Mayhew has taught me how to be stronger, train smarter, and frankly to believe in myself- to have the ability to win, and very frankly, that was something that I didn't used to think I was capable of. If you think that's a glowing endorsement it is. The last 9 months I have raced better, ridden stronger than at anytime in my life, Mayhew my coach, my friend has largely been then architect of that. Thanks man.
It goes without saying how lucky I am to have the DccoD and the folks I get to ride and hang with. How can you go wrong chasing around a guy named Buddy the keg breaker? E-town or Jeb Bagger? Very frankly, if I didn't have the great folks around me supporting me, pushing me, I'd likely have quit this game a long time ago.
Thanks to Slick Rik for being a sounding board for what I'm thinking and for making sure my Frankenstein bike fits, and always works great. Slick Rick got me on the path, he taught me to learn myself and recover. Rik's guidance has and continues to help me.
Thanks to my local bike shops. The support of Henry's and Newark Bike Line help me be able to do the things I love to do. Fridays with Howard are something I always look forward to.
Thanks to my team director Kris Auer, and all of my C3 teammates. Aside from having great black kits, which are incredibly slimming, C3 is just a great program, a very focused team with like minded members, we race our asses off, and have a ton of fun. Not too shabby for a bunch of crossers.
Thanks to Wes, who after my meltdown last summer said, "perhaps you have taken the single speed thing as far as you can..." he was right. I heart my big ring.
Finally, thanks to everyone cheering for me along the route. As racers, you all know how much that helps keep you on target, and motivated.
Unbelieveable. Freaking unbelievable. It's been a long hard mountain bike season. I'm 2/3 through, and have another big weekend ahead. It's a long tough season for sure!
thanks for reading.
btw: I had fish tacos with some friends after the race, they were freaking the best ever.
thanks to Linda and Dennis for the advanced pictures...
Saturday, April 12, 2008
finally we got our new "summer edition" C3-Sollay.com kit this weekend. It has new blue stitching that makes us look like tron. That and it makes a bull's eye on my junk. I think I liked the black on black better, and that's not because I want everything to be black lately. Still the kits look nice. Tron's cool. I dig it.
So yeah, I got that going for me too.
Say hello if you are at fairhill Sunday, and please don't knock me down when you pass.
Wednesday, April 9, 2008
1. visitPA.com Speed Demons 14:41.1 17 laps
2. CounterfeitPA.com presented by Menstrual Cycles 05:32. 16 laps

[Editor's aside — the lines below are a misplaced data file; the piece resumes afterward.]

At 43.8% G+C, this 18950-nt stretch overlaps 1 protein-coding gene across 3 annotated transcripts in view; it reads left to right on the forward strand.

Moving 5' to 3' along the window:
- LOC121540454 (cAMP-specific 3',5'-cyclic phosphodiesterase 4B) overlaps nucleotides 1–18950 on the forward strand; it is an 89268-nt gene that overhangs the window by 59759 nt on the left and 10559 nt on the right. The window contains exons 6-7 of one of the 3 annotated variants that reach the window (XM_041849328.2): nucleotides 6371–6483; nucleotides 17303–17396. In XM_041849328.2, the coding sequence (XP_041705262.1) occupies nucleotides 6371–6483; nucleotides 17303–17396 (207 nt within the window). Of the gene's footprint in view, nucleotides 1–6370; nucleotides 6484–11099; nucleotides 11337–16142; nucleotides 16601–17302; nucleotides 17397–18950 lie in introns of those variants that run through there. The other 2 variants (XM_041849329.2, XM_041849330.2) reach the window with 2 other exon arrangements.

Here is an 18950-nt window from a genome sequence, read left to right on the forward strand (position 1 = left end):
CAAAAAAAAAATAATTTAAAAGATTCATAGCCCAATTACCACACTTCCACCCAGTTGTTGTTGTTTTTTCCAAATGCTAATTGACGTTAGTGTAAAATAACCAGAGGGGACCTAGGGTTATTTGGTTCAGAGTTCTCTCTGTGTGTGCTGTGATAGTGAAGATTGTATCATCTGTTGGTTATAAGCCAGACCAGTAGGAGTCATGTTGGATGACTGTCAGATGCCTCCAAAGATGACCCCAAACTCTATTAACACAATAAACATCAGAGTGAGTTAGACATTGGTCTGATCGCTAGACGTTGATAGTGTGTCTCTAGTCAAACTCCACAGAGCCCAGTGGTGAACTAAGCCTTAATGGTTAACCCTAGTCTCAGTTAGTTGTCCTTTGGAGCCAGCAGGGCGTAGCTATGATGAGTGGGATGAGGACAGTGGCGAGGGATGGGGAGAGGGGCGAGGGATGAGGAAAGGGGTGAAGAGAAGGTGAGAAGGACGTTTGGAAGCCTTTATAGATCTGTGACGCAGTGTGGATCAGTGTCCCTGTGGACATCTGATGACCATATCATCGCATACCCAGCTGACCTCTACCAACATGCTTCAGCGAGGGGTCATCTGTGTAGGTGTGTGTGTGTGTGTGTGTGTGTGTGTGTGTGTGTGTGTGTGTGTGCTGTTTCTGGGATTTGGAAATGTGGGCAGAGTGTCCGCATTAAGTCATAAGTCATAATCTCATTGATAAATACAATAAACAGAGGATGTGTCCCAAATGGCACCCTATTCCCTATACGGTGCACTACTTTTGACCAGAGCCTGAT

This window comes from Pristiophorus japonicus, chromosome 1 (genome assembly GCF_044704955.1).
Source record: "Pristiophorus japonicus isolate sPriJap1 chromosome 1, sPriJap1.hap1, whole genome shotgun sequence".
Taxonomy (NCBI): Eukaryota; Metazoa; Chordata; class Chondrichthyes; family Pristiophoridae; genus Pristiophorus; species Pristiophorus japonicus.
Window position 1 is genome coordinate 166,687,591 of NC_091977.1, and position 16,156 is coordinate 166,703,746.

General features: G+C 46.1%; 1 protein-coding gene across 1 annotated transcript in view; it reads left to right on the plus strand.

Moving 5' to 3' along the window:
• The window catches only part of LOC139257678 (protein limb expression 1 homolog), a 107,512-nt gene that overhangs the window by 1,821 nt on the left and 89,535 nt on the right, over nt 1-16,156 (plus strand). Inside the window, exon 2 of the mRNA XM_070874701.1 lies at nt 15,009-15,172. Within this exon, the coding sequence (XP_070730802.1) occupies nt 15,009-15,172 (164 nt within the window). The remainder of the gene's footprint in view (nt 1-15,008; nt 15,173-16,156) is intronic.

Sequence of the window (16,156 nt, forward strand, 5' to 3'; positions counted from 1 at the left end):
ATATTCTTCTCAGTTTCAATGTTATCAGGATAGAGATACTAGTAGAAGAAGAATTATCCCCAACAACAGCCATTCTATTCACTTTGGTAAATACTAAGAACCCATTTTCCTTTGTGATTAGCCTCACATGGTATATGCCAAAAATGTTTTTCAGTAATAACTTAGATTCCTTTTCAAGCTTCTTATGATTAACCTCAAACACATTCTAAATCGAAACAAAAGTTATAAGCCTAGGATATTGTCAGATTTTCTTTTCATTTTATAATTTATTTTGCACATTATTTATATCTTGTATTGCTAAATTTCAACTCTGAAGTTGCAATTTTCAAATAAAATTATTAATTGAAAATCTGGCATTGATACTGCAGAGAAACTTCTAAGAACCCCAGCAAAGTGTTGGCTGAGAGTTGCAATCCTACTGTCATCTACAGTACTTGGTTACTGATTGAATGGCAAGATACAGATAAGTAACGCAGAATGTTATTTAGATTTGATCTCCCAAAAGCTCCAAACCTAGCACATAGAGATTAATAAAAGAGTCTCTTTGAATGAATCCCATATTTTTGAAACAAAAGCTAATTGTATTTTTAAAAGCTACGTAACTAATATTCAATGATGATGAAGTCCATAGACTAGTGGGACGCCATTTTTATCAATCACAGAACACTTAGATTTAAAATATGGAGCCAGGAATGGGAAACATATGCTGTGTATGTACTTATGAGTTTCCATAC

3. Baked Beans 00:25.3 15 laps
4. Team VisitStateKw@ledge.com Hipsters 08:29.9 15 laps
5. Buddy and the Keg Breakers 08:35.2 15 laps
6. Allied Milk Cycling 11:26.1 15 laps
7. Bike Line 12:14.6 15 laps
9. Mountainside Racing 14:44.1 15 laps
10. Cross Train 16:41.6 15 laps
11. visitPA.com Stuck with Kuhn 17:28.2 15 laps
12. RL2J 17:35.5 15 laps
13. Ramp Up The Jawn 00:28.2 14 laps
14. Johnny May and the C3 Cyclesonics 01:13.7 14 laps
15. D and Q Racing 03:17.1 14 laps
does this look like a man returning to racing after 1 year, 4 months, and 29 days. Look out kids, the ruler is back, and guess whose baker's dozen team he's on ? pichow! (say it, it feels good)
any sailor can captain a ship when the seas are smooth, it takes a real leader to navigate the rough waters. Peaches didn't feel great this day, but still put in very strong laps, and looked past knowing he didn't have his best stuff. That's why I have done so many team races with the kid, great character.
Buddy is determination personified. One of the toughest people I get to ride with. He was awesome this weekend. The short format isn't is his forte, but you'd never know it.
I'll admit it was weird not seeing Wes T. Conqueror on the purple rig this weekend. He has seemed to figure out how to work derailleurs very quickly. Bright kid.
I guess not any more weird than seeing me on this. First time since 2001 I have raced a geared bike, first time since 2003 I raced anything but a Spot. Black is kinda slimming isn't it. Well not always.
When Johnny isn't busy leaving his lime green boxer shorts in my car, he is all metal.
Jebbagger let the MASS know last weekend what all the crossers found out last fall... The kid can fucking ride a bike like a banshee...